• Ho Chi Minh took advantage of aid and equipment from both the People's Republic of China and the Soviet Union during the Vietnam War. He was able to get away with it because the PRC and USSR had been at each other's throat for some time by the mid 1960s, but the US and NATO had not yet discovered the 'Sino-Soviet split', and both countries wanted to project an image of unified world communism to the West. Being the master manipulator that he was, it is likely that Ho knew this and the whole scheme was a deliberate Batman Gambit.
  • A few wars in Ancient Greece (e.g. The Corinthians during the Peloponnesian War) began with a such a plot. Typically, side A would deviously provoke a proxy of side B to invade one of their own proxies. Side A thus gained a pretext to invade the proxy of side B, prompting side B to declare all-out war on side A. The advantage was that, in the heavily morally charged political climate of Classical Greece, side B would appear to have been the aggressor.
  • Zeno, Emperor of Byzantium, pulled off one of these in A.D. 488 when he induced Theodoric the Great, King of the Ostrogoths, to invade Italy, which was then held by King Odoacer. Both men were nominally servants of the Emperor but actually independent rulers who were constantly causing trouble; by getting them to go to war with each other, Zeno ensured that the Empire would be rid of at least one set of troublemakers, no matter which side won. This could be considered an instance of Divide and Conquer, except that the Emperor didn't follow up his successful gambit (Theodoric won) with a conquest of the Ostrogoths. Although, a few decades later, Justinian did manage to conquer the Ostrogoths and much more.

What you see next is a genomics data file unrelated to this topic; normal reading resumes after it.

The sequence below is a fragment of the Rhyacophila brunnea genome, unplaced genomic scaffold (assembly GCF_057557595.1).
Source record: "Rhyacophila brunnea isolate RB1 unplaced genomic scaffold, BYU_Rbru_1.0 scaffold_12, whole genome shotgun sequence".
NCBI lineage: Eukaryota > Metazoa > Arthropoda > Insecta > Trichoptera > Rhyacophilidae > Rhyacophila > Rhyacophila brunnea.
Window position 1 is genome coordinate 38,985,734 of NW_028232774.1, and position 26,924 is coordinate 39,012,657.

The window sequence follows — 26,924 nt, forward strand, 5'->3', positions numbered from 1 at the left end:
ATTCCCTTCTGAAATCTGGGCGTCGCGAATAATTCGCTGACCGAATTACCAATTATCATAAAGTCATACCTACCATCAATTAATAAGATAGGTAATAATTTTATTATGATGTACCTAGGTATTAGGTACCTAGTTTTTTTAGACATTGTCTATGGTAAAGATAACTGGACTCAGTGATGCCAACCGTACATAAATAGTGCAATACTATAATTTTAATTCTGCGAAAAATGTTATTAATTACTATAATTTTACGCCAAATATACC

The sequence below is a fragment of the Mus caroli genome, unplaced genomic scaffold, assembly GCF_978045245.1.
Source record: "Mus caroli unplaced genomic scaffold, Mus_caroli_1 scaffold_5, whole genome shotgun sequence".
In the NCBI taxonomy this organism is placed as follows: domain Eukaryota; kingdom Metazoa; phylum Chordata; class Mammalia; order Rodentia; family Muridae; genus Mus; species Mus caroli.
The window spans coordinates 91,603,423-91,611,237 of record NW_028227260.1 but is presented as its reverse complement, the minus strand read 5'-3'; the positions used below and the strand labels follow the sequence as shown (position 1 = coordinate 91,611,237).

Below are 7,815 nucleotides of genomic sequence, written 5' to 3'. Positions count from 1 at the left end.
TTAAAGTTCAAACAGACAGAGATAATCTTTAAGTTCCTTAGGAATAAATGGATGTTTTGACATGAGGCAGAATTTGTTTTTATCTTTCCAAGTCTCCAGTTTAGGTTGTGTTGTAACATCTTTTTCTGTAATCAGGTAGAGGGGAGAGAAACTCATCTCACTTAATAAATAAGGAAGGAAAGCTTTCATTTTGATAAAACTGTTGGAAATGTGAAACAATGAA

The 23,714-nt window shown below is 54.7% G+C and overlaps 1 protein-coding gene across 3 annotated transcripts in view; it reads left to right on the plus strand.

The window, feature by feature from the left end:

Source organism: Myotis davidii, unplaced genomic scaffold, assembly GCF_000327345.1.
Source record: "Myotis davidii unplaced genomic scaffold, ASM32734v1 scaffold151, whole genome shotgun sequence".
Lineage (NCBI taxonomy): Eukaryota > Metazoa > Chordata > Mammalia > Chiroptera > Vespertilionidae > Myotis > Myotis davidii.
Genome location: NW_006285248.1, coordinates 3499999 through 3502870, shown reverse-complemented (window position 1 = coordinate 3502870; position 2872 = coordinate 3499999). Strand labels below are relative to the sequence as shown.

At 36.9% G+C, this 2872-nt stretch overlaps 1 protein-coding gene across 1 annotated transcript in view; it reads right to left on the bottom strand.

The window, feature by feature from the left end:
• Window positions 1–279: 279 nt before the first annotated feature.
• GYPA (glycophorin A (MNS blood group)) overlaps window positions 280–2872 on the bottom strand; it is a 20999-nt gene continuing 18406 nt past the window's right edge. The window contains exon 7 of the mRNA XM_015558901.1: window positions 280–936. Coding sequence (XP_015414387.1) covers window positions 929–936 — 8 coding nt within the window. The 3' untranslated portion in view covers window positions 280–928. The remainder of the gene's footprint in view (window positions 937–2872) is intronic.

• During the Spanish Civil War, Polish government sold (mostly obsolete) arms and equipment to both sides of the conflict. Although one could expect a generally right-leaning military dictatorship to support Franco only, more weapons were actually delivered to the Republican side. This is understandable considering how dire was Poland's geopolitical situation at the time and how desperately it needed funds to modernize its own army. Poland also didn't see any particular advantage in either side winning, since each was an ally of one of Poland's enemies (the Nationalists with Nazi Germany, the Republicans with the Soviet Union).
  • Elvis Presley's manager, Colonel Tom Parker used to sell "I Hate Elvis" badges so he could make money out of Elvis' detractors as well.
  • During the American Civil War Britain and France never officially recognized the Secession and remained on (relatively) good terms with the US but still saw no issue in selling arms to the South and continuing to trade with blockade runners.
  • Jonathan Wild, Thieftaker General of London in the 1700s. Since London didn't have a proper police force at this point, bounty hunters called thieftakers were paid to arrest thieves, and Wild was the best of these. One slight problem: He also ran most of London's gangs. With his authority as gang leader, he told thieves who to hit, gave pickpockets lessons on how to fit into high society, and bought the stolen goods. As Thieftaker General, he bargained for the return of stolen goods, for a fee, and caught thieves, usually the ones who refused to work for him.
  • The British Bank did this indirectly. They gave a loan to the United States, which the US used to make the Louisiana Purchase from Napoleon, who used the money from the US to fund its war with the United Kingdom.